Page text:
“I think that the challenge of it was that, for both of us, we were begging for as much rehearsal time as possible, and we got three months to dive into this experience, which I had never had on anything before—that much time to focus on a project. I learned to tap and ballroom dance and sing, and Ryan learned to play jazz piano, and that experience, bonding as a whole cast and crew before we even started shooting, was a really rare and exciting opportunity, that Damien was very passionate about creating for us. I think we were both very drawn to that experience.”
Gosling on the First Time He Met Stone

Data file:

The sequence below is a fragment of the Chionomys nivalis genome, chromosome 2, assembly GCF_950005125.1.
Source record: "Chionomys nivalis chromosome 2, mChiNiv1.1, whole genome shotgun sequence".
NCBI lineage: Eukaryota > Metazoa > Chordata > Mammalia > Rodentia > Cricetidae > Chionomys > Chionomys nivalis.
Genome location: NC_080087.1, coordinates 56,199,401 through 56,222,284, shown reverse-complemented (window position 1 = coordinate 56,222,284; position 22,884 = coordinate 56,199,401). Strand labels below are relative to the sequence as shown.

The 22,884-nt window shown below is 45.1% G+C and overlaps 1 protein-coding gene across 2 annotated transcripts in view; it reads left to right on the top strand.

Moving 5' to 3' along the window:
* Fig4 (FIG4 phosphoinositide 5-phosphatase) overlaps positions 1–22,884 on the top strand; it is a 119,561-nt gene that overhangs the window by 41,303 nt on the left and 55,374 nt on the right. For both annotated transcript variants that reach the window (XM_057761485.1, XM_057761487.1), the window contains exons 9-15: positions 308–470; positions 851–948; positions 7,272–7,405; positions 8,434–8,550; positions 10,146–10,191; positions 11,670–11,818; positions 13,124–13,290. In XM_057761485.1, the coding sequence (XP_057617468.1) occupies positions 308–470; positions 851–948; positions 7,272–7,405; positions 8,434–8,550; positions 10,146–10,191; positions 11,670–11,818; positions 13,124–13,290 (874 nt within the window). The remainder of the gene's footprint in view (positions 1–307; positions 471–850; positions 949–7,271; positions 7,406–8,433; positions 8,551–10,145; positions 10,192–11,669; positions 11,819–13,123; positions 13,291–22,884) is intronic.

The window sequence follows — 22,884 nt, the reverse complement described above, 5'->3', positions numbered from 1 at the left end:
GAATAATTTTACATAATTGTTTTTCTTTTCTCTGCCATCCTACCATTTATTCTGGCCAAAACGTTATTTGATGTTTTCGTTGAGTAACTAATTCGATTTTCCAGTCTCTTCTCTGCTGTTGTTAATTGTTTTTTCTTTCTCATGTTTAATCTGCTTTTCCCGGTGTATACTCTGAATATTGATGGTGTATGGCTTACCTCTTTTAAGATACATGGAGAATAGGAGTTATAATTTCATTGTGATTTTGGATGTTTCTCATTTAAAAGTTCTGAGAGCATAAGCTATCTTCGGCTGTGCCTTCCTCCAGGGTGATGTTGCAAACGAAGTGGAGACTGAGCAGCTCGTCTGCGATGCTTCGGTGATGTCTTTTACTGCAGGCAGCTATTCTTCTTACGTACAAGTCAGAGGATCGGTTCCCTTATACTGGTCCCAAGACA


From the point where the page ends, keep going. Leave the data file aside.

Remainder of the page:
“The first time that we worked together was the audition for Crazy, Stupid, Love. We read the lines, and we did the scene a few times, but we were kind of improvising before and after the actual scene, and the directors were like, ‘Why don’t you improvise this scene?’ I don’t know if you’ve ever improvised before, but it can be a nightmare. There’s something uncomfortable about it, and it’s a scary thing to do, especially in an audition, because you don’t know your characters, you don’t know each other, you don’t have any frame of reference of what you’re going to talk about it. You have to create a scene in that moment… and we just couldn’t shut up. There was a lot to talk about it, and it was very easy. Improvisation just creates a connection, because you’re creating it together. You really have to listen to each other, and you have to really be there, so that just set a foundation for our work. In Crazy, Stupid, Love, there were whole sequences where they just had us improvise.”